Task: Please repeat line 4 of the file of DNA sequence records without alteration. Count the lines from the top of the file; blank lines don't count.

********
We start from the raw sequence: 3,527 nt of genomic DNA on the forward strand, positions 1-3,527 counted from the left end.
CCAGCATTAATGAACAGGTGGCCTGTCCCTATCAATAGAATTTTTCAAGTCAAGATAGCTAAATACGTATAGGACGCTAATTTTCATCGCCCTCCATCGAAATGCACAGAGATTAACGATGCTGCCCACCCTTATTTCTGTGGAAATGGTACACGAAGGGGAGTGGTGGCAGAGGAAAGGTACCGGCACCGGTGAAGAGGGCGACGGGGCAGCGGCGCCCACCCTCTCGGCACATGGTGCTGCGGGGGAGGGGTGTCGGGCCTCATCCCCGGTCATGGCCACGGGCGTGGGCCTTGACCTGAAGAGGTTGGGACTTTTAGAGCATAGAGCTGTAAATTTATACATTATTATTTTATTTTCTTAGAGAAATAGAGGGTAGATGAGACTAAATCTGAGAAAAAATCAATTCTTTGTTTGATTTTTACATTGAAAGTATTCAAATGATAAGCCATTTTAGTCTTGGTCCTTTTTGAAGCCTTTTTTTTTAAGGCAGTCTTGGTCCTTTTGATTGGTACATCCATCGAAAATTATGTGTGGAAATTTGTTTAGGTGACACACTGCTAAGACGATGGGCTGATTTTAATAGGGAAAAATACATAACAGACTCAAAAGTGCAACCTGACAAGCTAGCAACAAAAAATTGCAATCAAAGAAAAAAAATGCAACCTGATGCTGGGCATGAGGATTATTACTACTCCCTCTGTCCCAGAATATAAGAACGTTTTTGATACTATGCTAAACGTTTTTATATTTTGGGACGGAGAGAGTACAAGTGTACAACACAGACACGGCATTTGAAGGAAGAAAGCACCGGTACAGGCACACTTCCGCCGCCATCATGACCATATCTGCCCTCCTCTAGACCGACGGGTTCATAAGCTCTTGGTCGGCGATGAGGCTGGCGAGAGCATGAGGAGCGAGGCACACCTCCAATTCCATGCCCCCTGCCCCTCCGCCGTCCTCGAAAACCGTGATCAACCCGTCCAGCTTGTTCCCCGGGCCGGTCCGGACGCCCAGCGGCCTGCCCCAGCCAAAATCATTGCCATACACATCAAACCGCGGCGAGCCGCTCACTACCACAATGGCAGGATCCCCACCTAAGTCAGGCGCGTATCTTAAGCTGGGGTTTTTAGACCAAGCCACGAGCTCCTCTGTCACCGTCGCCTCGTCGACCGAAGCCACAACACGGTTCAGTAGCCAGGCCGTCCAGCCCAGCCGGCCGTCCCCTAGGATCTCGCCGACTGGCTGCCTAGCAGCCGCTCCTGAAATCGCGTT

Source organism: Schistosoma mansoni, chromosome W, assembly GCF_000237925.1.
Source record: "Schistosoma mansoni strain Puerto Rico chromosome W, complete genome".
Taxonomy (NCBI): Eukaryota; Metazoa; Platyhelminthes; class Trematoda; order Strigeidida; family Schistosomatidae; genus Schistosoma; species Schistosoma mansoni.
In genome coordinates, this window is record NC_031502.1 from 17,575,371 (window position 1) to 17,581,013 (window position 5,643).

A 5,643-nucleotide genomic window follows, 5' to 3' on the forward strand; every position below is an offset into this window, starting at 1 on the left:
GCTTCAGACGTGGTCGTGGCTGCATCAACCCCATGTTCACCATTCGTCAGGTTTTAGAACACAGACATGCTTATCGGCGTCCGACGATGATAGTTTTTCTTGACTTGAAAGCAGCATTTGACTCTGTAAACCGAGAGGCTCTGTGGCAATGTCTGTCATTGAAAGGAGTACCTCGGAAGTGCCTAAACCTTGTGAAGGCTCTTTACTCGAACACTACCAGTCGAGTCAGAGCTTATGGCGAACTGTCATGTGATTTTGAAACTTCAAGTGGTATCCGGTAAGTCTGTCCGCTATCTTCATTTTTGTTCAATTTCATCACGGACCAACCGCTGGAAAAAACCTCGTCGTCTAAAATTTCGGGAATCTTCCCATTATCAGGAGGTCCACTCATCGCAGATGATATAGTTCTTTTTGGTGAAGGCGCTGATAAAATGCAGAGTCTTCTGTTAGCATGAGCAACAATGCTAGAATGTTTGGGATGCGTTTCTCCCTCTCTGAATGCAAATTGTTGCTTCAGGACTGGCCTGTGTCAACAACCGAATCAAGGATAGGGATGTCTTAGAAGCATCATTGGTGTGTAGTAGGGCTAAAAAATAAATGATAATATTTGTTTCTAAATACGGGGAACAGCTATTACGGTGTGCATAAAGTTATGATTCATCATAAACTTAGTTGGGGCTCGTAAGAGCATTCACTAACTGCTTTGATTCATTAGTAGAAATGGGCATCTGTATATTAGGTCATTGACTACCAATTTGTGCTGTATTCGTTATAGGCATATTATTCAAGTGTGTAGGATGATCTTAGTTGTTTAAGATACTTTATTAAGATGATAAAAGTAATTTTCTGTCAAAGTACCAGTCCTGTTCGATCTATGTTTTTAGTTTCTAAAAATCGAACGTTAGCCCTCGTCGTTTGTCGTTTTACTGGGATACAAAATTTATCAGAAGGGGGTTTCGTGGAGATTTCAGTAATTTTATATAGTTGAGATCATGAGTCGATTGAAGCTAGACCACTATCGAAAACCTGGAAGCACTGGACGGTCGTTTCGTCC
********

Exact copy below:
Source record: "Schistosoma mansoni strain Puerto Rico chromosome W, complete genome".